How to Make Homemade Kimchi

We were sitting in a café chatting over coffee, when we started hatching our plans for the kimchi project.  I had seen a recipe that looked manageable, and that was all the inspiration we needed.  From there it turned into a flurry of emails and comparing schedules and watching an online tutorial and shopping, to culminate last Saturday morning in Operation Kimchi.

So Victoria, a friend and fellow food blogger, arrived at my house on a typically soggy Seattle morning, with all of the baggage that a good visiting cook requires.  In addition to a variety of kimchi related groceries, she also had a food processor and her own knife and cutting board.

I am here to tell you that Kimchi is not particularly difficult to make, especially with two cooks working in tandem.

We cut up the cabbage, salted it, and weighed it down before leaving it to sit for three hours.  Then we moved on to make the kimchi paste, and the kitchen filled with the scent of garlic and the sharp tang of red pepper.  After nibbling on a bit of the red pepper flakes, we agreed that they had a peppery burn, but were not especially fiery.  The paste was a deep red, a vermillion so intense that it seemed to glow with its own light.

While the cabbage and kimchi paste rested in their respective bowls, we had plenty of time for a coffee break, and to chop the rest of the vegetables, and we had some lunch.   Then it was time to massage the daikon radish slices with a mixture of salt and sugar, as the clock continued to tick down the three hours that the cabbage needed to sit.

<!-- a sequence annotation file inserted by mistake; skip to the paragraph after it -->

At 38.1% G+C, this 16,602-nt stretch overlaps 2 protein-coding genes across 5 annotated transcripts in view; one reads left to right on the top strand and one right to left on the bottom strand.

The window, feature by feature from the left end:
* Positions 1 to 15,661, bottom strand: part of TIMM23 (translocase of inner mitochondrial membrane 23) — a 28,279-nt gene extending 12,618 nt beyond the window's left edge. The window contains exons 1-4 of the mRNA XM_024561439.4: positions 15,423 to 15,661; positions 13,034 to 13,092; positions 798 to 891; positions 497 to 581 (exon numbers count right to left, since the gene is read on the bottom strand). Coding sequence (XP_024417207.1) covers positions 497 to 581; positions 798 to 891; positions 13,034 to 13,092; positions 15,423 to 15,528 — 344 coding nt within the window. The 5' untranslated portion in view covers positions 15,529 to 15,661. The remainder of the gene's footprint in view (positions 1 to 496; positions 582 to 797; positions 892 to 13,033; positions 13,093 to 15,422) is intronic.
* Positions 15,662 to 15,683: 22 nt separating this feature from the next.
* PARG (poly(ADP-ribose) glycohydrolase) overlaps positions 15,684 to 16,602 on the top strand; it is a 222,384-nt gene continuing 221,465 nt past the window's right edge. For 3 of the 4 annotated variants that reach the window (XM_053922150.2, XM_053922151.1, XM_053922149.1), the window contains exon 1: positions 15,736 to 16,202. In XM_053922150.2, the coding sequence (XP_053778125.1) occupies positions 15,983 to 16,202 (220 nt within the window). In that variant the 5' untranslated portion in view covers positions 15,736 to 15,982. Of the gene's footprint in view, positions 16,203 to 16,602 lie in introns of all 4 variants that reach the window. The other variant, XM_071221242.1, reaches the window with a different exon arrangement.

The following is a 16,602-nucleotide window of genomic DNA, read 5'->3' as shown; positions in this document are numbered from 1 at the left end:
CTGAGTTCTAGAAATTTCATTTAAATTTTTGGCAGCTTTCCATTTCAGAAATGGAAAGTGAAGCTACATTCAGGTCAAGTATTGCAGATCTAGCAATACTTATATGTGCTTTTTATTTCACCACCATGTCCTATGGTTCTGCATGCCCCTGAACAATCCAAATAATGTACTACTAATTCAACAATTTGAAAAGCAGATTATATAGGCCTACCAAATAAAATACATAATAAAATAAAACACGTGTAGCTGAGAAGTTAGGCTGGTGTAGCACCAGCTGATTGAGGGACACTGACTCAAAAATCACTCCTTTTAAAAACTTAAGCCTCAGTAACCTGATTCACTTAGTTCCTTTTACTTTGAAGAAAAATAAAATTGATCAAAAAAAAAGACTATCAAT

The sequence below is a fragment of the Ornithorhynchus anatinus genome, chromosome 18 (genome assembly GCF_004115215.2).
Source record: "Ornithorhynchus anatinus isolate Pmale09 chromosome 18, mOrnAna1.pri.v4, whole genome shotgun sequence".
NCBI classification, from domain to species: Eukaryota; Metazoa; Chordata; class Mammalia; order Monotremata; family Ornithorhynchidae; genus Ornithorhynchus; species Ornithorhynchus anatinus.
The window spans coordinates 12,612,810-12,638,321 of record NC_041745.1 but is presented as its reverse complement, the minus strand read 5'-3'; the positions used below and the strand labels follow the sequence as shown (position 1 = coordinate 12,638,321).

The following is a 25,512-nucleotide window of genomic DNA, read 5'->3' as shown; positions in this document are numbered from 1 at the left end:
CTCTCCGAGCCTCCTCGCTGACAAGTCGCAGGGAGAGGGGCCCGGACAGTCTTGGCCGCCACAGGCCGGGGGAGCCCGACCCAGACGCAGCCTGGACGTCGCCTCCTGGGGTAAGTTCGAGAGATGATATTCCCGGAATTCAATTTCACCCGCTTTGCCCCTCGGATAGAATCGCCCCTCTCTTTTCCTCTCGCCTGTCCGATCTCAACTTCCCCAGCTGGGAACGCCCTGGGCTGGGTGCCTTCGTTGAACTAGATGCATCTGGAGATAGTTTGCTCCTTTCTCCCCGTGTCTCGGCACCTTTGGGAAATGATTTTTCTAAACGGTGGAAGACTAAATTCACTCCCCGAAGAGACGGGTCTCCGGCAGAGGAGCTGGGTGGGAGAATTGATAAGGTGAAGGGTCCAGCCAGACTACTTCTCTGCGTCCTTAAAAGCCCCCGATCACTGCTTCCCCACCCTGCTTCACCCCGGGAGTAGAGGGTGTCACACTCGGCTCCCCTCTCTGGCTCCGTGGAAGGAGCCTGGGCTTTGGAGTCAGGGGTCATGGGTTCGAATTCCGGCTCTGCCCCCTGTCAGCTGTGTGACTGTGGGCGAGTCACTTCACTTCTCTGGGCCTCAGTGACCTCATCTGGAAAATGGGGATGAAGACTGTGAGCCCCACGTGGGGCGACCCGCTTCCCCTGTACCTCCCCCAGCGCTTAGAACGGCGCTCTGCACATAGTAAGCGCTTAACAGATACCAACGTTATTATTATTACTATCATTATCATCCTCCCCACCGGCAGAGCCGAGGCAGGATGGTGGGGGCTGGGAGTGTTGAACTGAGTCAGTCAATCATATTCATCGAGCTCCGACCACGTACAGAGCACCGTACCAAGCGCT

One of the real pleasures of this kimchi project was the hands-on nature of the project.  Slicing, tossing, massaging, it was the sort of cooking that gets your hands dirty, in the best possible way.  All five senses were stimulated by the colors, scents, taste, feel, the rapid shooshing sound of knives on cutting boards.

When the daikon was sufficiently softened, the cabbage was rinsed and drained.  Everything was combined in a big bowl, and with four hands in the bowl, it was all coated with the kimchi paste.

And that was it, really.  We had made a double batch, so we each finished up with a gallon Ziploc full of fresh kimchi.  After that it was just a matter of letting it ferment.

There may be better ways to spend three hours on a rainy Saturday, but right now I can’t think of many.

The finished kimchi was soft and crunchy at the same time; tangy and peppery, but not overwhelmingly spicy.  Just right to serve with a meal of stir-fried vegetables and rice.

Not everyone likes kimchi–I get that.  But if you are a kimchi fan, this recipe is for you.


(adapted from Fine Cooking)

For the kimchi paste

  • 1 cup gochu garu (coarse Korean red pepper flakes)
  • 3 tbsp brown sugar
  • 1 tbsp  salt
  • 1 medium apple, unpeeled, cored and quartered
  • 1/2 medium yellow onion, peeled
  • 6 to 8 oil-packed anchovy fillets, drained
  • 5 medium cloves garlic, peeled
  • 1 oz. (about 1 inch) fresh ginger, peeled and sliced

For the kimchi

  • 1 (2-lb.) napa cabbage, trimmed, cut into 2- to 3-inch pieces (about 15 cups)
  • handful of salt
  • 3/4 lb. daikon radish, peeled and cut into matchsticks (about 2 cups)
  • 2 tsp granulated sugar
  • 2 tsp salt
  • 10-15 scallions, halved lengthwise and then cut crosswise into 2-inch pieces
  • 5 medium cloves garlic, sliced
  • 2 oz (about 2 inches) fresh ginger, peeled and cut into matchsticks

Preparing the Kimchi Paste:

In a medium bowl, combine the gochu garu with 1/2 cup water. Add the sugar and salt and mix well. Set aside.

In a food processor, purée the apple, onion, anchovies, garlic, and ginger until smooth. Add the purée to the red pepper paste and mix thoroughly. Let the paste sit for a few hours before using. It will keep for up to 3 months in the refrigerator.